What the Acapulco cliff divers can teach you about innovation
I've heard a lot about these Acapulco cliff divers (clavadistas), and will finally get a chance to see them in action this week during a trip to Mexico. I'm willing to bet that there is a lot you can learn about innovation from these brave souls who dive from rocky cliffs to the ocean below. There must be a finely-honed process passed down from generation to generation for avoiding near-certain death on the rocks below. After all, according to Acapulco legend, there has never been a death from cliff-diving!
However, the process of cliff-diving looks so spectacularly scary that many people think it's kinda like magic. Which is the same thing people think about innovation - that it's so scary that only a few people are qualified enough to carry it out. Innovation done properly, though, is something that can be embraced by everyone within the organization.
Which is all a roundabout way of saying that I'll return next week after a quick "business trip" to Acapulco. (At least, that's what I'm telling the IRS next year...)
[image: Acapulco Cliff Diver]
Pfizer's partnerships strengthen their ability to deliver vaccines in developing countries.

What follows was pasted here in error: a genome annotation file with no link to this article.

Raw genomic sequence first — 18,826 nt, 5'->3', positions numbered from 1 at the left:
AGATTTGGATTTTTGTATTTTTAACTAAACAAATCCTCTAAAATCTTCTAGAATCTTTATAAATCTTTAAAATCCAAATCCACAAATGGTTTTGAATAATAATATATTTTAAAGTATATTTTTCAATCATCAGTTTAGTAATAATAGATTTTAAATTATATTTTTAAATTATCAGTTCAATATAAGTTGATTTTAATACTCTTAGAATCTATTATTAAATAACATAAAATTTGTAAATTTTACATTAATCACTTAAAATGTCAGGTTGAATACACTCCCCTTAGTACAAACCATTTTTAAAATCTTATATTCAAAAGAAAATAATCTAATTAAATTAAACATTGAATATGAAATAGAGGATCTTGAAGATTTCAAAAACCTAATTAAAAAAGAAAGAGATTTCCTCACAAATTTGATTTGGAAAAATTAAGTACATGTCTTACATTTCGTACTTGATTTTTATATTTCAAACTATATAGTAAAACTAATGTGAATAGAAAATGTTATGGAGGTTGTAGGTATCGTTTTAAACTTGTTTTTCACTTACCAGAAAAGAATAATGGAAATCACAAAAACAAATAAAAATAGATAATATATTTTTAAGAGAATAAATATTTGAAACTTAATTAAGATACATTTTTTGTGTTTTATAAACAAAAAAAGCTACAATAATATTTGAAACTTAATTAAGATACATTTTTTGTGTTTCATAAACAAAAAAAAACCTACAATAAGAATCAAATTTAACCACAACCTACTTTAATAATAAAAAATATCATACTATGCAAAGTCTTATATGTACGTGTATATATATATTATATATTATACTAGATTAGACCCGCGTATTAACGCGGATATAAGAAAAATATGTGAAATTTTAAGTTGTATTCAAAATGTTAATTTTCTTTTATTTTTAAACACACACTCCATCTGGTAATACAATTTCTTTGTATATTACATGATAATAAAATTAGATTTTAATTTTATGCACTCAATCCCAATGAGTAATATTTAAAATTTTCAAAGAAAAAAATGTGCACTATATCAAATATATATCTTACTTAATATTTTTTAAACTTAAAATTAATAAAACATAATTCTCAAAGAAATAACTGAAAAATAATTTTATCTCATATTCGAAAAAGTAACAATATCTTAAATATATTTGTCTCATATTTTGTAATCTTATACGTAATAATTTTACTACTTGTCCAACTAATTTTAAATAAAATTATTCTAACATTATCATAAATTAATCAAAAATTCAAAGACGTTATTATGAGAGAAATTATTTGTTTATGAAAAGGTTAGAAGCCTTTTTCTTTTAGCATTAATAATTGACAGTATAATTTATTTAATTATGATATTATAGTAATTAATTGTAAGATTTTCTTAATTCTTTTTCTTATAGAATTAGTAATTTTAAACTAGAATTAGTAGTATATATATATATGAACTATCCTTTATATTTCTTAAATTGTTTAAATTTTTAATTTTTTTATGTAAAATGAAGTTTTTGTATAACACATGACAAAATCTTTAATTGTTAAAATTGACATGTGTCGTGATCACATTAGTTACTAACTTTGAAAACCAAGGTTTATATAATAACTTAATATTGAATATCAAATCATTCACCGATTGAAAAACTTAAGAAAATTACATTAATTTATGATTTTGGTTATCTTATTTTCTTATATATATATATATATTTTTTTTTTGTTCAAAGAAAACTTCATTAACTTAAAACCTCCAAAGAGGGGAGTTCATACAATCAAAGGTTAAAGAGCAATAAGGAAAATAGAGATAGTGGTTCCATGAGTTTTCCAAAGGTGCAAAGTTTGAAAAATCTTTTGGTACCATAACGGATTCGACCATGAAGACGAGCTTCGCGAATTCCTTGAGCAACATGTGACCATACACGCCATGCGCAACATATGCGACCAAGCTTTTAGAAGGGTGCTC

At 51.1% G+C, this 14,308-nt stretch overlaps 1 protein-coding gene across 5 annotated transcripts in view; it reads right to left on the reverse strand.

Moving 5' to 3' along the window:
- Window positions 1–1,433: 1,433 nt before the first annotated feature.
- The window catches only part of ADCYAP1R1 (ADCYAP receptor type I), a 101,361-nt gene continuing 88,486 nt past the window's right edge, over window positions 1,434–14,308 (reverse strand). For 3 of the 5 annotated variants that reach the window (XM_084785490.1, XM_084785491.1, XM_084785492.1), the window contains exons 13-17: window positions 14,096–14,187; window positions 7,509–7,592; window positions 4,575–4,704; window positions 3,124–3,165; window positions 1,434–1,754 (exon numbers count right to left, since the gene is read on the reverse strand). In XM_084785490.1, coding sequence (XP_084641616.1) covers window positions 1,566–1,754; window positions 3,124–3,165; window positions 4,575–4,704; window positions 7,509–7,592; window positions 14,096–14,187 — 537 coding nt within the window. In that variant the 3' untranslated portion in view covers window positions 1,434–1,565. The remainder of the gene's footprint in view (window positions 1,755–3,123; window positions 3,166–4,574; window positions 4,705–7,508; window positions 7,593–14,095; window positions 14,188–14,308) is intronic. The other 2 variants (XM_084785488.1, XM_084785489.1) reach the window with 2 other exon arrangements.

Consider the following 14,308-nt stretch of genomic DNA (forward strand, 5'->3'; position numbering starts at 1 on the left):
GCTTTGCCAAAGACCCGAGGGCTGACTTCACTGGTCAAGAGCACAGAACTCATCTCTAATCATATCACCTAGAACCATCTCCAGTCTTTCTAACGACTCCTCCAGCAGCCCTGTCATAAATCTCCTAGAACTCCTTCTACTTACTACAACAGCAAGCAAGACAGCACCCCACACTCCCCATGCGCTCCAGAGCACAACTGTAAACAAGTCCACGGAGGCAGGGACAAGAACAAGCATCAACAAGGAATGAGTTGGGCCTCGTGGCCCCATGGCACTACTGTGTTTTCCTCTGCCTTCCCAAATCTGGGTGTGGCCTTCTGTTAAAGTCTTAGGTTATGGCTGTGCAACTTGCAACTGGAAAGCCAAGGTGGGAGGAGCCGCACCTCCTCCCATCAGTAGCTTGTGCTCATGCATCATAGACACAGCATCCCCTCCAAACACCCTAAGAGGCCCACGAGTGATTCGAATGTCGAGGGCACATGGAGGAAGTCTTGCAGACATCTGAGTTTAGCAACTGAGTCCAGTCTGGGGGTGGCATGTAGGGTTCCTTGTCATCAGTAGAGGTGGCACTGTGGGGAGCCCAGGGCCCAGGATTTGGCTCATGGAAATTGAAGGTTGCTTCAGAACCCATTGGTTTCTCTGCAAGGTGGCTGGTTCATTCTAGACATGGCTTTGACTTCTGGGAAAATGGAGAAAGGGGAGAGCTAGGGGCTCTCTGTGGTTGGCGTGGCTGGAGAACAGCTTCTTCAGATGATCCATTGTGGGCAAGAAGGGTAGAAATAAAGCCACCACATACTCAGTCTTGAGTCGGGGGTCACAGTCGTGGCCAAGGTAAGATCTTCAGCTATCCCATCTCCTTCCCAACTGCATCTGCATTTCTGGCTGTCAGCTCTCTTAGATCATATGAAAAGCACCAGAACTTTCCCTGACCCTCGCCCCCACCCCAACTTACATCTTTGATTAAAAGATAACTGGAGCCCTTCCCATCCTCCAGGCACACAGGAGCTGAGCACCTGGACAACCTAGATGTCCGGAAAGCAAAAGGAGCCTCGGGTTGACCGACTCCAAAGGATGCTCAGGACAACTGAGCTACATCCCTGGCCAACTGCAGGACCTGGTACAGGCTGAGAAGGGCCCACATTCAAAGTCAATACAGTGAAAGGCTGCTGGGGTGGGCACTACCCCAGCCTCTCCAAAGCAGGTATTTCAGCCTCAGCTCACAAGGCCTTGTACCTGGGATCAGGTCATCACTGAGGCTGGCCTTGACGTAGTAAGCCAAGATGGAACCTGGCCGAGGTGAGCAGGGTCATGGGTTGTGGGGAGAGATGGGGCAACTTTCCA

- Community healthcare workers face many challenges in their work, including often traveling far distances to see their clients
- Pfizer is helping to drive the UN's sustainable development goals through partnerships.
- Pfizer partnered with AMP and the World Health Organization to develop a training program for healthcare workers.
It's the first time the association hasn't hired a comedian in 16 years.
- The 2018 WHCA ended in controversy after comedian Michelle Wolf made jokes some considered to be offensive.
- The WHCA apologized for Wolf's jokes, though some journalists and many comedians backed the comedian and decried arguments in favor of limiting the types of speech permitted at the event.
- Ron Chernow, who penned a bestselling biography of Alexander Hamilton, will speak at next year's dinner.
A glass of juice has as much sugar, ounce for ounce, as a full-calorie soda. And those vitamins do almost nothing.
Quick: think back to childhood (if you've reached the scary clown you've gone too far). What did your parents or guardians give you to keep you quiet? If you're anything like most parents, it was juice. But here's the thing: juice is bad for you.
A study on flies may hold the key to future addiction treatments.
- A new study suggests that drinking alcohol can affect how memories are stored away as good or bad.
- This may have drastic implications for how addiction is caused and how people recall intoxication.
- The findings may one day lead to a new form of treatment for those suffering from addiction.
SMARTER FASTER trademarks owned by The Big Think, Inc. All rights reserved.